Boris Johnson has been summoned to court to face accusations of misconduct in public office over comments made in the run-up to the EU referendum.
The ruling follows a crowdfunded move to launch a private prosecution of the MP, who is currently the frontrunner in the Tory leadership contest.
Johnson lied and engaged in criminal conduct when he repeatedly claimed during the 2016 EU referendum campaign that the UK sent £350m a week to Brussels, lawyers for a 29-year-old businessman who launched the prosecution bid told Westminster magistrates court last week.
A legal team assembled by Marcus Ball, who has accused the former foreign secretary of misconduct in public office and raised more than £400,000 to finance the prosecution, laid out their case in front of the district judge, Margot Coleman.
The case concerned the “now infamous claim” by Johnson about the £350m, according to Lewis Power QC, who said the case was not about preventing or delaying Brexit.
Coleman ruled today: “The allegations which have been made are unproven accusations and I do not make any findings of fact. Having considered all the relevant factors I am satisfied that this is a proper case to issue the summons as requested for the three offences as drafted. The charges are indictable only.
“This means the proposed defendant will be required to attend this court for a preliminary hearing, and the case will then be sent to the crown court for trial. The charges can only be dealt with in the crown court.”
The next hearing at Westminster Magistrates Court is expected to take place within three or four weeks time and will be a purely administrative one but Johnson will have to attend. He and his legal team will be asked if he intends to contest the case.
It would then be sent to a Crown Court, probably Southwark, where it would be listed for a preliminary hearing. It is at this point that Johnson’s team would be expected to seek to have the case dismissed.
A full trial, which would take place in front of a jury, would not be expected to take place for another six months, by which time Johnson could well be Prime Minister.
Acting for Johnson, Adrian Darbishire QC, told the court last week that the application by Ball had been brought for political purposes and was a “political stunt”.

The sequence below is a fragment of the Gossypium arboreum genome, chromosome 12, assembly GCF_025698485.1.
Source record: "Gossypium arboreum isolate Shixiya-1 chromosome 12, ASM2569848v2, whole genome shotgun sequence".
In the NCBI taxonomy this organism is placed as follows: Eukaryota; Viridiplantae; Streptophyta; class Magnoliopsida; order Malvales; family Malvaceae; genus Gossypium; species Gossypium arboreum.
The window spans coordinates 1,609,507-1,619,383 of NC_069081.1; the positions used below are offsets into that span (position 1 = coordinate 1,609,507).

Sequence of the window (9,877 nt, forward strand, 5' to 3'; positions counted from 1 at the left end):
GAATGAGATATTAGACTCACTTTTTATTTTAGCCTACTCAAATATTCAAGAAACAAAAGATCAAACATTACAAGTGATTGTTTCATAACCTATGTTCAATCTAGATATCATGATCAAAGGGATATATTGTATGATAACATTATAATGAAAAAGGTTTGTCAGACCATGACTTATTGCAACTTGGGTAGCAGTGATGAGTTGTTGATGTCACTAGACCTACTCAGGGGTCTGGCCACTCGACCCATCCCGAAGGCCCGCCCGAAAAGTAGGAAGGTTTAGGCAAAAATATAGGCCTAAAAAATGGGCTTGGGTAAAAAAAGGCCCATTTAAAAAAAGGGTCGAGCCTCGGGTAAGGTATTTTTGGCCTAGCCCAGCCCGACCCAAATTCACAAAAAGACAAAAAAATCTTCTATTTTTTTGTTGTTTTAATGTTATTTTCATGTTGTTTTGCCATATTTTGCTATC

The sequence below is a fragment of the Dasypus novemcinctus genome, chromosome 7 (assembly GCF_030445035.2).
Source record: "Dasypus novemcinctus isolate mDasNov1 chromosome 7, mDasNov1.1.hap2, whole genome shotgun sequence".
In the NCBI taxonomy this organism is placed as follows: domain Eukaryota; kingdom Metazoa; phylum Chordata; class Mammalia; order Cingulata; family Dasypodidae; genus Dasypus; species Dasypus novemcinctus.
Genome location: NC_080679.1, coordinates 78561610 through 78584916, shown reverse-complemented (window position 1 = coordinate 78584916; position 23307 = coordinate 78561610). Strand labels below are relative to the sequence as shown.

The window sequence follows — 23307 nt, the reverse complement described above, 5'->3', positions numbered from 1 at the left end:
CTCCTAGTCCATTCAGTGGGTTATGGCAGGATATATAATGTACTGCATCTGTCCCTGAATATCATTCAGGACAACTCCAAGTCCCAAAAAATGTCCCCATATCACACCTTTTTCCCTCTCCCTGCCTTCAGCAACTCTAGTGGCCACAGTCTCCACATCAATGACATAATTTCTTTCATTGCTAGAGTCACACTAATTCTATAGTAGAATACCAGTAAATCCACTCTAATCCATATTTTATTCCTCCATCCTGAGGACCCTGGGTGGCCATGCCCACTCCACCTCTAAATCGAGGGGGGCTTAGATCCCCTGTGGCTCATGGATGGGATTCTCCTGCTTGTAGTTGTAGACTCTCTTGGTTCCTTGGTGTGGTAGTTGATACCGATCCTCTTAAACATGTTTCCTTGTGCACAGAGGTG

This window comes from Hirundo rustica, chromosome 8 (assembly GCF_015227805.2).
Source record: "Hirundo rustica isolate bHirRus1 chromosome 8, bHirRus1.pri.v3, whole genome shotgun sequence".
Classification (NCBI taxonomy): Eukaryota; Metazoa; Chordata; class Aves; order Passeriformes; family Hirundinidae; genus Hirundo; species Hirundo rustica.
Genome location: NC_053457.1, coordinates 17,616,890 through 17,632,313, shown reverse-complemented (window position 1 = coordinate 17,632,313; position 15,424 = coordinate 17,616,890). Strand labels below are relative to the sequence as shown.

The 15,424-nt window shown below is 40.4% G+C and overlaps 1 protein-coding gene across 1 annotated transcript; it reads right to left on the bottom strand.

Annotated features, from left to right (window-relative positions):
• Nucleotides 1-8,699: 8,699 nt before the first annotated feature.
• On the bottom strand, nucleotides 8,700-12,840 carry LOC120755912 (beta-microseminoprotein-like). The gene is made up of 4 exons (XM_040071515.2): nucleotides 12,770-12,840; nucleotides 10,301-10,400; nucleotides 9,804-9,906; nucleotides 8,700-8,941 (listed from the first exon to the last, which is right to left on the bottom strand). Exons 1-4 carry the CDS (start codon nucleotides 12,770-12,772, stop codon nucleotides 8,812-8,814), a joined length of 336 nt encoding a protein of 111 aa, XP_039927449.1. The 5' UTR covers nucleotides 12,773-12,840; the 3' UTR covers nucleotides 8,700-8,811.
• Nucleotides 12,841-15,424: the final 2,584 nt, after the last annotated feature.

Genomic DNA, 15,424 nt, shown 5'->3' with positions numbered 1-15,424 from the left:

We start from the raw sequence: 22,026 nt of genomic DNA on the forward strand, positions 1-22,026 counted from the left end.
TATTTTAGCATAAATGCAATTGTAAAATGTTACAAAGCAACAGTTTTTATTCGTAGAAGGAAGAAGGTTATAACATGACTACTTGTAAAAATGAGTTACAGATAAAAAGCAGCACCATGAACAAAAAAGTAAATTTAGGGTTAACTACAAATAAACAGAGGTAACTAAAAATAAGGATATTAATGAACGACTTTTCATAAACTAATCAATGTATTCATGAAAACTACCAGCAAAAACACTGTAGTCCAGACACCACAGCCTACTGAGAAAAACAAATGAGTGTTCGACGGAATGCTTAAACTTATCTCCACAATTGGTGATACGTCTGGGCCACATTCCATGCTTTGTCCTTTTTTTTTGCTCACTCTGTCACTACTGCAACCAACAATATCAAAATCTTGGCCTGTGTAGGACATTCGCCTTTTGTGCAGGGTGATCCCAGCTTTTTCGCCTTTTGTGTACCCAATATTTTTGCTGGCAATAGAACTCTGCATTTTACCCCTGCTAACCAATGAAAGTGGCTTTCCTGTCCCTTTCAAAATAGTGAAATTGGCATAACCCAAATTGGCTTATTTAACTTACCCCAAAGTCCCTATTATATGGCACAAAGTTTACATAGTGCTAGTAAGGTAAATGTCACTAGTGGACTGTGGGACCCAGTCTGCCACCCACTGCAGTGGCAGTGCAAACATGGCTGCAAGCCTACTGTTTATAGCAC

“Its true purpose is not that it should succeed, but that it should be made at all. And made with as much public fanfare as the prosecution can engender,” he said. “The application represents an attempt, for the first time in English legal history, to employ the criminal law to regulate the content and quality of political debate. That is self-evidently not the function of the criminal law.”
However, in her ruling on Wednesday, the judge said she was satisfied that there was a prima facie case for the allegation that there had been an abuse of the public’s trust in a holder of office.
She referred to statements provided by Ball’s team from members of the public that addressed the impact that “the apparent lie” had on them. She also cited the contention by Power that “there will seldom be a more serious misconduct allegation against a member of parliament or mayor than to lie repeatedly to the voting public on a national and international platform, in order to win your desired outcome”.
A central plank of the case put forward by Ball’s team is that Johnson, as an MP and Mayor of London, “lied and misled” the public about the cost of EU membership and used the “platforms and opportunities offered to him by virtue of his public office.”
Coleman’s ruling noted the fact that, as Mayor, Johnson signed off several letters in that capacity when expressing his views on Brexit. His then chief of staff, Ed Lister, was also said to have informed the mayor’s staff that it was “official mayoral policy” to support the case for leaving the EU.
“A policy being deemed official, and therefore of the office, would make any campaigning thereafter by the proposed defendant official and pursuant to his office,” the ruling stated.
The offence of misconduct in public office carries a maximum sentence of life imprisonment, according to the Crown Prosecution Service website.